GERMAN home prices are rising at the fastest pace in decades, reviving talk of a property bubble. Michael Zahn’s company owns more than 160,000 apartments and he’s having none of it.
“For 20 years, we had no growth in Germany at all — nothing,” the 54-year-old chief executive officer of Deutsche Wohnen SE said in an interview. “We’re now making up for lost ground, but that doesn’t mean the market has peaked.”
German homes have appreciated by about 60% since 2010, Fitch Ratings Ltd. said in a report last week. That’s an unprecedented increase for a market that was slow to embrace home ownership and attract foreign investors.
“Property yields have come under extreme pressure in the big cities,” said Udo Cordts-Sanzenbacher, co-head of residential investment at BNP Paribas Real Estate in Frankfurt. “On the other hand, there’s a huge amount of liquidity in the market, and prices are still relatively low by international standards.”
Berlin, Deutsche Wohnen’s base and its largest market, has been the boom’s biggest winner. This month, the city came top of a global ranking of 150 residential property markets compiled by Knight Frank, sealing its transformation from a grungy backwater to one of Europe’s most sought-after locations. Three other German hot spots — Hamburg, Munich and Frankfurt — also appeared in the top 10.
Investors spent a total of €14 billion ($17 billion) on German homes last year, up from €13.5 billion in 2016, data compiled by BNP Paribas show. North American buyers accounted for about 5% of the total, the most of any region outside Europe.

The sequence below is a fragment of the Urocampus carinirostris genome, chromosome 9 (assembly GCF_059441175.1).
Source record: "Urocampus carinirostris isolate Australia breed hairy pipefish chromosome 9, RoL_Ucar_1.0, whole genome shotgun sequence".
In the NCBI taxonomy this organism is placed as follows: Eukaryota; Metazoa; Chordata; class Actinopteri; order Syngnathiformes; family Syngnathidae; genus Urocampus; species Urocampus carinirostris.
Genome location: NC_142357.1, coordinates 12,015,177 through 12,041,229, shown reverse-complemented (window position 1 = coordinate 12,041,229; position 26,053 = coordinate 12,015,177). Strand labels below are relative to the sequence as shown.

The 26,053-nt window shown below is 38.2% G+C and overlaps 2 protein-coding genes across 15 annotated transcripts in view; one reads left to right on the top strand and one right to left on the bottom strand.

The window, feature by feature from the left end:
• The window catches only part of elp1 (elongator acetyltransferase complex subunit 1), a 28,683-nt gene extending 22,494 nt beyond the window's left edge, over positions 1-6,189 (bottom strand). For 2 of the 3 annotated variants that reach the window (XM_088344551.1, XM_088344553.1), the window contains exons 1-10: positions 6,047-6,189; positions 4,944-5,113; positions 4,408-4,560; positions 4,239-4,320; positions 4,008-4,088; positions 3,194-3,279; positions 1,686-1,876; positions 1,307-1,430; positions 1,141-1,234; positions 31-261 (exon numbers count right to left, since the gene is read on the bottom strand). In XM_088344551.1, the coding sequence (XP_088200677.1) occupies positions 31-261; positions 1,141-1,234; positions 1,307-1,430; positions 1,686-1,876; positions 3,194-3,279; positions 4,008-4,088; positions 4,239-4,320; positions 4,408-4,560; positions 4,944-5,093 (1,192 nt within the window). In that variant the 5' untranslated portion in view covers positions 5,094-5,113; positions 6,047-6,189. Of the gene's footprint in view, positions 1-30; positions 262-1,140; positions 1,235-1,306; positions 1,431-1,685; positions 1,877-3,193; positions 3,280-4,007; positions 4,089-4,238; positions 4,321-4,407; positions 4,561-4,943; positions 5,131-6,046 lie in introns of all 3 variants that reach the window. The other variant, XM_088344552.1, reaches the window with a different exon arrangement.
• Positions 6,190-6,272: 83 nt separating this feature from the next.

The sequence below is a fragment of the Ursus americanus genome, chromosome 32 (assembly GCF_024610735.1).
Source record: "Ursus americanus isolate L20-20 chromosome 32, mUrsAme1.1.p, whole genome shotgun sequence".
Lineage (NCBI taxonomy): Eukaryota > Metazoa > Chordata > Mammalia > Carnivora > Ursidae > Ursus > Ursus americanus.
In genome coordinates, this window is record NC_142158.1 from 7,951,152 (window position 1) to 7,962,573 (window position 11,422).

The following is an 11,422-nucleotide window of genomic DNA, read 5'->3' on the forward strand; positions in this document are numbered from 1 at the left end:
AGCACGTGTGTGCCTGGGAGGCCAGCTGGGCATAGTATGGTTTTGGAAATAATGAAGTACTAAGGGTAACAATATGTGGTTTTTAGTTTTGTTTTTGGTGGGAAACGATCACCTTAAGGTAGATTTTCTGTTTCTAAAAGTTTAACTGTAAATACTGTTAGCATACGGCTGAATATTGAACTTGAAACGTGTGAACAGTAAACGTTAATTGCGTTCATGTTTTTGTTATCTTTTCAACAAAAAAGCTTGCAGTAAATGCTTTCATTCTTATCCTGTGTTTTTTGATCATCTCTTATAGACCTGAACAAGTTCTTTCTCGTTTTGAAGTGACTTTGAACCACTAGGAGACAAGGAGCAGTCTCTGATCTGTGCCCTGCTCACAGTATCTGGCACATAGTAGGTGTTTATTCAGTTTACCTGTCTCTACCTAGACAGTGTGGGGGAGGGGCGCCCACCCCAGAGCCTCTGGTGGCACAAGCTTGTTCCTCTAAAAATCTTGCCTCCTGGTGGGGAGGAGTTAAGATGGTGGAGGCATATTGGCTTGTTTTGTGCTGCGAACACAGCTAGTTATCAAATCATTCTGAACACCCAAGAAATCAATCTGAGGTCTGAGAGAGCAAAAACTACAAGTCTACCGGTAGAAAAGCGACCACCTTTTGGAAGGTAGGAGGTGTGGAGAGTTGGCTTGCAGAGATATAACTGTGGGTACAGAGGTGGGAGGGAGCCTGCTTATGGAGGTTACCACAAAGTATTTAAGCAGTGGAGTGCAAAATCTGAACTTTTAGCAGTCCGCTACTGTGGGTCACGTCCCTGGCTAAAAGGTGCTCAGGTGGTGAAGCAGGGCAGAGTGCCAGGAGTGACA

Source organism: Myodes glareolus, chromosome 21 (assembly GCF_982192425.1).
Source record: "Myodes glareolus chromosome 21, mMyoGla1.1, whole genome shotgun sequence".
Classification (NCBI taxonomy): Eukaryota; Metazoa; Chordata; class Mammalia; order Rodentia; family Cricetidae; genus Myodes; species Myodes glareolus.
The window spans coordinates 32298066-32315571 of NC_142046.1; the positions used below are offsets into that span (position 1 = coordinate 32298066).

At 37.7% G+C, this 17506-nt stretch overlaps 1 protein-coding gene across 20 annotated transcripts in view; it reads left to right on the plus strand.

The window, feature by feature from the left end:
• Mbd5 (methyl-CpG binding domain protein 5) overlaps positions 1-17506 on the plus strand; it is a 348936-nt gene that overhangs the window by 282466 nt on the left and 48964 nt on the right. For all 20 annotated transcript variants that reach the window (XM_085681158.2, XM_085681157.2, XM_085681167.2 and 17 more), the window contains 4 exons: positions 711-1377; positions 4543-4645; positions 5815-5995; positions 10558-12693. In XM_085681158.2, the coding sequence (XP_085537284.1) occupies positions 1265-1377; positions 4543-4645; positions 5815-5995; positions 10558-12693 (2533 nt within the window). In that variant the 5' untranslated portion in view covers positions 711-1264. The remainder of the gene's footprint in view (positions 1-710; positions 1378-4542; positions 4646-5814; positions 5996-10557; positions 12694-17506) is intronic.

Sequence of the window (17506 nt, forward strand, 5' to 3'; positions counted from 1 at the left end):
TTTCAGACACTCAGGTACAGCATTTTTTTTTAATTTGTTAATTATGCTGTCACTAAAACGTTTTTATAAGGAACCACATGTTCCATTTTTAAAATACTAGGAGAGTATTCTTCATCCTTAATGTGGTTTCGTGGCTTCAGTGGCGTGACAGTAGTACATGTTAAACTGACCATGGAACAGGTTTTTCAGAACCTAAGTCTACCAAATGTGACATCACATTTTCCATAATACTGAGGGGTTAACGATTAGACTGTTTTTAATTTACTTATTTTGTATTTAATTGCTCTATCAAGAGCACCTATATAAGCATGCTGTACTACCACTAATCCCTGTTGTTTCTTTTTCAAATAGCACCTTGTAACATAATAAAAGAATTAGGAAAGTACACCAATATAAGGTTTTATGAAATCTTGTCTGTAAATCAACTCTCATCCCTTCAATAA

Zahn has spent his entire career working for Berlin-based property companies. Yet even he was surprised by the speed of the change, which he attributes to the city’s rising population, combined with record-low unemployment, a shortage of new properties and high levels of liquidity. “There’s still a lot of upside potential,” he said.
Not everyone is so bullish about German real estate. Fitch last week predicted that price gains will slow to 5% this year and 3% in 2019, compared with 8.6% last year.
In a January report, Deutsche Bank said the risk of a bubble is increasing, while a month later, Germany’s central bank expressed its concern about the boom. The Bundesbank said properties in locations such as Berlin, Frankfurt and Munich may be overvalued by as much as 35%.
“Market crashes are typically caused by too much construction, and the opposite is true in many German cities,” said Michael Voigtlaender, senior economist at the German Economic Institute. A potential drop in immigration is a bigger issue, according to Voigtlaender, who expects prices to be little changed next year after a further increase in 2018.
Rising borrowing costs may also damp demand. Deutsche Bank expects five- to 10-year mortgage rates to rise to 2% by the end of the year, from about 1.7% at the moment. However, the speed of the increase — from a very low level — is likely to limit the impact, according to German lender Helaba.
Zahn was appointed Deutsche Wohnen CEO in December 2008. Since then, the company’s rental income has more than doubled, helped by acquisitions such as the €3.4-billion purchase of GSW Immobilien AG and of 13,500 homes from Patrizia Immobilien AG for €1.1 billion. That’s lifted its market value to more than €13 billion.
However, Zahn can no longer count on acquisitions for growth because far fewer large portfolios are coming onto the market. “These days, our strategy isn’t M&A, it’s asset management,” he said.
Deutsche Wohnen is spending €1 billion to add value to its properties. That includes modernizing homes, expanding them by adding an extra story or even, in some cases, rebuilding them.
“We’re not in a position where we can expand at the same pace as we did in the last three or four years,” Zahn said. “That’s why we’re investing so much in our existing portfolio.” — Bloomberg